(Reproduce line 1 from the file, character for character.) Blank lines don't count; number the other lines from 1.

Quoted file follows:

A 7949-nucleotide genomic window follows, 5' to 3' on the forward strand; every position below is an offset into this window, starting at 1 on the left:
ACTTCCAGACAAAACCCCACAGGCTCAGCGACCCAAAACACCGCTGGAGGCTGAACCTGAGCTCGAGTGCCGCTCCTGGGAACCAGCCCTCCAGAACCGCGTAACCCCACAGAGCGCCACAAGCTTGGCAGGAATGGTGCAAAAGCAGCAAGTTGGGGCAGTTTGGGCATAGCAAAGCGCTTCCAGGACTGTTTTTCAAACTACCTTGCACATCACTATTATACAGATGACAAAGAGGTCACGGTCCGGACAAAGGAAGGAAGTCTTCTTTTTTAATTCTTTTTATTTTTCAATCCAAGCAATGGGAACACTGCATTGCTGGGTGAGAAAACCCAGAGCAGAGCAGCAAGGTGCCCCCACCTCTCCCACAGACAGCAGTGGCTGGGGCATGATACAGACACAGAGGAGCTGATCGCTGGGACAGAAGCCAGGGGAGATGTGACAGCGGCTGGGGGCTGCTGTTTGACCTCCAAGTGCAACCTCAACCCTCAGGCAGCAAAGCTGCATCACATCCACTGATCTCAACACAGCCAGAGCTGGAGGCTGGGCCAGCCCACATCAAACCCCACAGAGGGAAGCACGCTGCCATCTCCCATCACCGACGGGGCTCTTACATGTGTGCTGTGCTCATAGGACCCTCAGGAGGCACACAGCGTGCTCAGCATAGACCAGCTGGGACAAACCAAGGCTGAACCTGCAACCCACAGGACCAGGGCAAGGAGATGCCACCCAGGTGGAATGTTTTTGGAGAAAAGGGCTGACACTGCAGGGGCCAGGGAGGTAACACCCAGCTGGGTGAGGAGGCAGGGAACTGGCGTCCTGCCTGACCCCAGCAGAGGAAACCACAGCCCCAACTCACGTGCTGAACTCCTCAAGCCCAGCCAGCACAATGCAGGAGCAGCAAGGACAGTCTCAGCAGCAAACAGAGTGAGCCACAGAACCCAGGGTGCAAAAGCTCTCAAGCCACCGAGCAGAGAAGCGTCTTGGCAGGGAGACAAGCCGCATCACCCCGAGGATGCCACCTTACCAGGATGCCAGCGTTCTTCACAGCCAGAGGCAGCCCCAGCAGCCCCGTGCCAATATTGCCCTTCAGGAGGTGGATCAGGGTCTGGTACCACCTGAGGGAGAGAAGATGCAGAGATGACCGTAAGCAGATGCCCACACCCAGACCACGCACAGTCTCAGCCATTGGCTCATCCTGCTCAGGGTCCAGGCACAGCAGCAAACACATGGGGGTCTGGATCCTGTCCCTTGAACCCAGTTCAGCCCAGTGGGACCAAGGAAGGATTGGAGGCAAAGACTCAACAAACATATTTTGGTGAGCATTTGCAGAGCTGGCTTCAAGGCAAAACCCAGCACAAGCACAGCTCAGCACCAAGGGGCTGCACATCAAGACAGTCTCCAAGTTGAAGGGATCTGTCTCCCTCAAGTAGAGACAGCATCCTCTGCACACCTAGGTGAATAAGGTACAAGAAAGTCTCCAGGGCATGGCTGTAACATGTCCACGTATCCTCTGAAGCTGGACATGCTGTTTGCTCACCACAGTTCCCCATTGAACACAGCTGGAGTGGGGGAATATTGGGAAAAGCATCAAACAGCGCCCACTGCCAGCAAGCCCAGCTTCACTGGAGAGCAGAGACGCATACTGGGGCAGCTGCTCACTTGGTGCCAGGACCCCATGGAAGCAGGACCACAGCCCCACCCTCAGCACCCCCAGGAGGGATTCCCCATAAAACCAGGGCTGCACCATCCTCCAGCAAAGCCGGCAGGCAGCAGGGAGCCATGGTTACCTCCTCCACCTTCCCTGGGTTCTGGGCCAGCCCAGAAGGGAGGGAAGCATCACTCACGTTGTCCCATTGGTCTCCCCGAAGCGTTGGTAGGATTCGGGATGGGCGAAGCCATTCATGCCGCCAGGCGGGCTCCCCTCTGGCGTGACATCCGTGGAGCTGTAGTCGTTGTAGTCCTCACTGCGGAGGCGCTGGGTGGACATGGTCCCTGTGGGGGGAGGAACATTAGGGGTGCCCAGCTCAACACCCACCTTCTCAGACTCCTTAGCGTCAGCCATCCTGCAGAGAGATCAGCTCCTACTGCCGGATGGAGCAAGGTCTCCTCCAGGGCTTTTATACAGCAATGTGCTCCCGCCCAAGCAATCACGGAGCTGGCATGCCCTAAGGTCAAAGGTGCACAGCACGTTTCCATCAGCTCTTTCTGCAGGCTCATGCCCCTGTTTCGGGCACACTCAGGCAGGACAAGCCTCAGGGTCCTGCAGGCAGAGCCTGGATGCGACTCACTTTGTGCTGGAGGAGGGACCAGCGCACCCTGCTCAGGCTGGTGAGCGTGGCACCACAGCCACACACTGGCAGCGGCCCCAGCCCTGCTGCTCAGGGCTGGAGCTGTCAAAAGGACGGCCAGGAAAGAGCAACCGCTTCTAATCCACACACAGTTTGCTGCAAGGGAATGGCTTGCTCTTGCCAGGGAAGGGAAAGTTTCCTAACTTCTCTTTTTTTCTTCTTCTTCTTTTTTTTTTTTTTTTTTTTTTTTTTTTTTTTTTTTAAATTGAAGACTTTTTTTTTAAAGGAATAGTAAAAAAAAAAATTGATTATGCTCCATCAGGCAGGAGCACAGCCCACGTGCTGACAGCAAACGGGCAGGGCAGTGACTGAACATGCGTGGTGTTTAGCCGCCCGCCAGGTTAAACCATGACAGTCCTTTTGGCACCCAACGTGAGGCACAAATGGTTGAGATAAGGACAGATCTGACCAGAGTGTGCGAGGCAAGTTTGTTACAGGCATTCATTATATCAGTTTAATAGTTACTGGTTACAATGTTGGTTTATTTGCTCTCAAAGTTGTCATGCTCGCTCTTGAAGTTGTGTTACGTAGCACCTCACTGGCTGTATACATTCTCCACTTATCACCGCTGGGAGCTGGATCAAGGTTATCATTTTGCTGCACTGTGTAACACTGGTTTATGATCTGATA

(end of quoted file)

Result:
A 7949-nucleotide genomic window follows, 5' to 3' on the forward strand; every position below is an offset into this window, starting at 1 on the left: